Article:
Immigrant doctors practicing in the United States are bracing for their family's deportation, should the doctors die from coronavirus.
“If I get sick and if something happens to me, it’s basically over for my family,” Parth Mehta, a hospitalist in Peoria, Ill., told NBC Asian America.
He added, “It’s kind of weird that we are considered essential when it comes to saving lives, but we are considered nonessential when it comes to immigration purposes, and your family faces the risk of deportation if you die."
There are roughly 127,000 immigrant physicians serving in the United States, making up nearly a quarter of all licensed physicians in the country.
The majority of the doctors come from India, the Philippines, Mexico, Pakistan and the Caribbean, according to the 2018 Federation of State Medical Boards census. However, if a physician is working on the front lines of the coronavirus pandemic and something happens to them, their families run the risk of being deported.
All immigrant physicians like Mehta are authorized to work in the U.S. through H-1B visas. These visas are tied to their employment, so if something happens and they become disabled or unable to work, their families, who are in the country on H-4 dependent visas, become subject to deportation.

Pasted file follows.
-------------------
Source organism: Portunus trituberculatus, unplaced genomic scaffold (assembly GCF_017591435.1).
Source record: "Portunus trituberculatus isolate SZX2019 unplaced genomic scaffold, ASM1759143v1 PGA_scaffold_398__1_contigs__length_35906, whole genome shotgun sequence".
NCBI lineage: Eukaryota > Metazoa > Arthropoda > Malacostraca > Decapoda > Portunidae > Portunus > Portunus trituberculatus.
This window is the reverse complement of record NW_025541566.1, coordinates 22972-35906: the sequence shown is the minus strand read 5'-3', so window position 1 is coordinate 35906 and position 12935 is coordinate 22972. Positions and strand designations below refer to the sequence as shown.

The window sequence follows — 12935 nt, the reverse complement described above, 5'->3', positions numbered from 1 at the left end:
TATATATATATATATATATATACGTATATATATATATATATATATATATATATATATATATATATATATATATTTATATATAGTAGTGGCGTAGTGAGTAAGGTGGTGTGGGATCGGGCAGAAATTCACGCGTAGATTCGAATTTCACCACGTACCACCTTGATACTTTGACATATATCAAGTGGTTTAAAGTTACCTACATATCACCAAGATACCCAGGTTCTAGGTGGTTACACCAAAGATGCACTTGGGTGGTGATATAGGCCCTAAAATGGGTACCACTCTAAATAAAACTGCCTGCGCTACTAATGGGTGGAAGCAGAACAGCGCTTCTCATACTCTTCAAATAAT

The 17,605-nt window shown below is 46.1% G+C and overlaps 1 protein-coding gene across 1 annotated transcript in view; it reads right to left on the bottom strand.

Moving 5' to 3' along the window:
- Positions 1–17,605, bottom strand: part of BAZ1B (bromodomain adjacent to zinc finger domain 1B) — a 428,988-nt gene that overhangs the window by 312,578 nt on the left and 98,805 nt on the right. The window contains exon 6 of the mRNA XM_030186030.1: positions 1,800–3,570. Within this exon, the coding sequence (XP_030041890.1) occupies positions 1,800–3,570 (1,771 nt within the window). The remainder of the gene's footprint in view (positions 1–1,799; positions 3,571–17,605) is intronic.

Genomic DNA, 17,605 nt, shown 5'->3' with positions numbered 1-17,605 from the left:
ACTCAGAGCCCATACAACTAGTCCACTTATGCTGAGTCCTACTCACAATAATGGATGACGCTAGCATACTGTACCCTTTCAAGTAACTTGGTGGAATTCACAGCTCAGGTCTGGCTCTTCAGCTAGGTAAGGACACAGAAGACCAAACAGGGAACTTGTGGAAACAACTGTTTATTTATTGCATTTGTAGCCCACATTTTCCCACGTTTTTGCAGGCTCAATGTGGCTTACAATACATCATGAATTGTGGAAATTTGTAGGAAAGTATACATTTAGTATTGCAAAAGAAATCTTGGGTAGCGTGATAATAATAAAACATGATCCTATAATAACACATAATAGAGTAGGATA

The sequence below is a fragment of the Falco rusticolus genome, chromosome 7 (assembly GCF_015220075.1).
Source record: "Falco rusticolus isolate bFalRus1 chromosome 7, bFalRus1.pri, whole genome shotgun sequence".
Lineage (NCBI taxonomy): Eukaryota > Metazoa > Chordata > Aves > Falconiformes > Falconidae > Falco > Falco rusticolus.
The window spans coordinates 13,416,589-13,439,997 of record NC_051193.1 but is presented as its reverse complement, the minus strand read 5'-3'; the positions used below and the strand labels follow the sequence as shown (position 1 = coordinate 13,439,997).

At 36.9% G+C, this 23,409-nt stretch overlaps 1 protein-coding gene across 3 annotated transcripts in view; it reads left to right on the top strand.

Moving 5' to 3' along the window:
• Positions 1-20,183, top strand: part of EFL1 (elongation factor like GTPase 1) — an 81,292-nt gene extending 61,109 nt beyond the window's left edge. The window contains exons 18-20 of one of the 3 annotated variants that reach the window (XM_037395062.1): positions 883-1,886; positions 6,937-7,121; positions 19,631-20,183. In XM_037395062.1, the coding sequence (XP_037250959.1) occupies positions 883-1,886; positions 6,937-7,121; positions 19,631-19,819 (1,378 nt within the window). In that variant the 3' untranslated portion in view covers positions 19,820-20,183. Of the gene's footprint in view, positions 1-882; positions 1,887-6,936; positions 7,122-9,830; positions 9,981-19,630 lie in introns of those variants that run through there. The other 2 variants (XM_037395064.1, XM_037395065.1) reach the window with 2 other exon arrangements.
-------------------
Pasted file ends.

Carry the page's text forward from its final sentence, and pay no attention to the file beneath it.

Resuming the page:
Similarly, if the doctors were to die, their families would immediately become lose their legal immigration status and subject to deportation.
“You have doctors that are basically sitting for 20 years in this precarious situation of being on a temporary visa that, should something happen so that the person can’t continue on the temporary visa, their family is potentially subject to deportation,” Greg Siskind, an immigration lawyer who specializes in physician immigration cases, told the network.
“It’s a completely legitimate concern that these doctors have.”
A bipartisan bill called the Healthcare Workforce Resilience Act was introduced last month in Congress that would offer more visas for immigrant nurses and physicians. If signed into law, the bill would reallocate 40,000 unused immigrant visas to doctors and nurses in an effort to combat COVID-19.